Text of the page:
1. This would not have worked had he been a disengaged father. I think that too often we fail to take the time to have relationship with our children, and then we punish them for doing things that we should really be blaming on our own parental shortcomings.

2. We need to be keeping track of our children, not only to hold them accountable for what they are doing, but also to be there to safeguard them when things like this do happen, and to be ready to take these opportunities and turn them into positive learning experiences as we see here. This young man didn't get "punished" because he already knew that the space in cyberspace was the wrong place for him to be, and of his own volition, hadn't returned there since. He did, however, solidify that his dad was a rational person who he could trust to understand, and will be more likely to come to him as a result.

3. This dad took the time to calmly think the situation through. Simply reacting to the initial data he saw on his reports would have likely built a wall between he and his son that would have taken years to break. Instead, the situation drew them closer, and increased the son's faith and confidence in his father's interest in his well being.

4. The software that made this situation possible is called PCTattleTale, and is available online for $49.95. that's cheap for what it can do.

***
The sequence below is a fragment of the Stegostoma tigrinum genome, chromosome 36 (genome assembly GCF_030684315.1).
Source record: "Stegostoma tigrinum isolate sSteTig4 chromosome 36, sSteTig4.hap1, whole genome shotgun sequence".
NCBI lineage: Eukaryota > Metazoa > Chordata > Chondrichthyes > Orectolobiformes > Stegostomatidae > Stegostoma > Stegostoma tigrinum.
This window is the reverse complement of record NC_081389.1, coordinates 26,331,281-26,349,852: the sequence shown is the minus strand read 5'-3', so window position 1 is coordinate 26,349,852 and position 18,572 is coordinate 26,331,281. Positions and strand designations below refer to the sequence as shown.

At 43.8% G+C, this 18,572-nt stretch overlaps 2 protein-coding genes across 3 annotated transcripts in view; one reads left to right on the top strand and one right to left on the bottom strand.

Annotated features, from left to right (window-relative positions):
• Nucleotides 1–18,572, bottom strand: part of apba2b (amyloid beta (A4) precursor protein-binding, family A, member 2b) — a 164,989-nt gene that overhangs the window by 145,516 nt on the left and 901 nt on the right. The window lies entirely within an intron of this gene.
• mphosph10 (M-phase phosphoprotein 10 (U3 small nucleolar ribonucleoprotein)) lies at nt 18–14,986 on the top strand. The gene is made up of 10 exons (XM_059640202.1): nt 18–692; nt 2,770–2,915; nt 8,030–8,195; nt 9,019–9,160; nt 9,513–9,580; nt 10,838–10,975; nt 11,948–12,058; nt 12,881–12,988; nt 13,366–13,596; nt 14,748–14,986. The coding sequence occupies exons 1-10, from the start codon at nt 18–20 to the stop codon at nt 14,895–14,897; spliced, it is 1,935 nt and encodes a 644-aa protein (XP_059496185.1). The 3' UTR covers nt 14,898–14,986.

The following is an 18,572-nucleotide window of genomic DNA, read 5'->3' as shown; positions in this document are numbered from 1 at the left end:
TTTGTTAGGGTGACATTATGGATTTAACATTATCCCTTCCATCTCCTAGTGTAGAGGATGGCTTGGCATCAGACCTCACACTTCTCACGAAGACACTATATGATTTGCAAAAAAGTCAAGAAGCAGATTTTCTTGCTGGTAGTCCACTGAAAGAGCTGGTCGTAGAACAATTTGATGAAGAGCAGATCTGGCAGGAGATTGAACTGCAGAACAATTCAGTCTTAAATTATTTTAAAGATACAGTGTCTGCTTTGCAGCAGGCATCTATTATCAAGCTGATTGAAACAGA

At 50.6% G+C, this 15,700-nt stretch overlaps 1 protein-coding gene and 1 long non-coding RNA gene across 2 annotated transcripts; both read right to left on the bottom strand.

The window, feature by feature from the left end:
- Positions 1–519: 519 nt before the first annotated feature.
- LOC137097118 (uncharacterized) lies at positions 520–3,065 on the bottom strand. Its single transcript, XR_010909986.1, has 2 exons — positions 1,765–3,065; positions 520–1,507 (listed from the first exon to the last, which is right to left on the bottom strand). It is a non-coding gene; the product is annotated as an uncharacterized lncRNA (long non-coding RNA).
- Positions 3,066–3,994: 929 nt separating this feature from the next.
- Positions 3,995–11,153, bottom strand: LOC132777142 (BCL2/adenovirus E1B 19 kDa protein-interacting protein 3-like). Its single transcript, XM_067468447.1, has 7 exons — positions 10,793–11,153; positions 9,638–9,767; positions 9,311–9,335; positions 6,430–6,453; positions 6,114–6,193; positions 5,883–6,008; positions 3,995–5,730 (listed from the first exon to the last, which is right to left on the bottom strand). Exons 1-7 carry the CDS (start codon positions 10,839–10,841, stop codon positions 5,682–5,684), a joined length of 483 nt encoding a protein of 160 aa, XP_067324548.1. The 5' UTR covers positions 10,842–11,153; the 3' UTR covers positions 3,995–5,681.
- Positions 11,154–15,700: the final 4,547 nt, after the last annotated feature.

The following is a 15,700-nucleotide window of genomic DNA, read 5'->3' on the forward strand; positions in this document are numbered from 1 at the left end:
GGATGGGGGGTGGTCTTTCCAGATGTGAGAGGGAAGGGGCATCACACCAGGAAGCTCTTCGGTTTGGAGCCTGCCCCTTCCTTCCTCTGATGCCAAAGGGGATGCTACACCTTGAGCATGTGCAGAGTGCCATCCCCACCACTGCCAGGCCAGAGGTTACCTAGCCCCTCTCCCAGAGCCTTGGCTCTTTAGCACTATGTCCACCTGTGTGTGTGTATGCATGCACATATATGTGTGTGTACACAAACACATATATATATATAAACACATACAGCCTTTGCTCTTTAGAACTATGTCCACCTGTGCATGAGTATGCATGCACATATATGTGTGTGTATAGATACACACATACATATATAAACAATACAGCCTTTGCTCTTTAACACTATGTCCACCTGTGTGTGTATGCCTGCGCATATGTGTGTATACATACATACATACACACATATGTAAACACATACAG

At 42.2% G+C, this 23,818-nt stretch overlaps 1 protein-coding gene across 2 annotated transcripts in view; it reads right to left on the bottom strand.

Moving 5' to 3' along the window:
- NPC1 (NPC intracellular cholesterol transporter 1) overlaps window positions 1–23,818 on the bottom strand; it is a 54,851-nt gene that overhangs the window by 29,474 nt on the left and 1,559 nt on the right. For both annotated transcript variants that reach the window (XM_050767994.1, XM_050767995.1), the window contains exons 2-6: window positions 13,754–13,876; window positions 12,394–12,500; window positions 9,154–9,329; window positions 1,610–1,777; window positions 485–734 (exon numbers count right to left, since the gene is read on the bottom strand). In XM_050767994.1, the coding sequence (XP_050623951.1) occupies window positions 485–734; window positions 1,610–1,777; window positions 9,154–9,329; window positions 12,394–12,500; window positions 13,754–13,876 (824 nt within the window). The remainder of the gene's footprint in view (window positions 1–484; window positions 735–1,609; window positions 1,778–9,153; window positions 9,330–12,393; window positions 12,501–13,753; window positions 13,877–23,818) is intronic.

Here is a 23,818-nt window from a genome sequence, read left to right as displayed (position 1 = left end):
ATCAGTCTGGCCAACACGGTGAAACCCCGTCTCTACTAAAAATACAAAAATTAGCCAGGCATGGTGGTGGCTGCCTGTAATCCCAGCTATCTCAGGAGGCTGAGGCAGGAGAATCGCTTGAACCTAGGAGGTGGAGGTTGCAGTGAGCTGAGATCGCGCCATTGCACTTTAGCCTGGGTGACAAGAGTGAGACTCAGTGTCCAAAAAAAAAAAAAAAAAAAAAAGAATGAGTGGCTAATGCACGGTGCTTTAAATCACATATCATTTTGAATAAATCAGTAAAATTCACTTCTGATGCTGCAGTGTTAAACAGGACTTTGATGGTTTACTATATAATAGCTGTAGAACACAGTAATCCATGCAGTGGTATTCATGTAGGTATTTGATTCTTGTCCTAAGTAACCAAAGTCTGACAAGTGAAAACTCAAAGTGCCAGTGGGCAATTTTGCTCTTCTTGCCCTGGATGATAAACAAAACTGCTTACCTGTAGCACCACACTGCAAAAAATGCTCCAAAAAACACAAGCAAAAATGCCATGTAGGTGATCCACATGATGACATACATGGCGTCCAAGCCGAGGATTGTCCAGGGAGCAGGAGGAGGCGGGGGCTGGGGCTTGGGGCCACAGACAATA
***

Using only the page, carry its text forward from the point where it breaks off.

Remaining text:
To the man who shared this story with me…Thank you for the fine lesson on parenting. You know who you are.

Time to talk

February 24, 2006

Stay tuned for some great insight I got from a parent about dealing with his children. I'm working on this one, and it will be coming soon!

Its a Whole New World

February 23, 2006

Returning to our offices today in Boise, we find ourselves remarkably in a different world than that which we left a week ago. Through the power of education, networking, and observation, our lives are somehow "different".

The church today should have the same effect on those around us. We should be caught acting like the people Christ wanted us to be. Poeple should observe us living a life based on biblical principles. We should be engaging society, not boycotting and shunning it, looking reactionary.

Lets have the discussions and answer the questions that the world is screaming about. Do you find it ironic that the top shows on TV today are shows with names like LOST and DESPERATE HOUSEWIVES??? Could it be that society is trying to tell us where they see themselves by what they can identify with?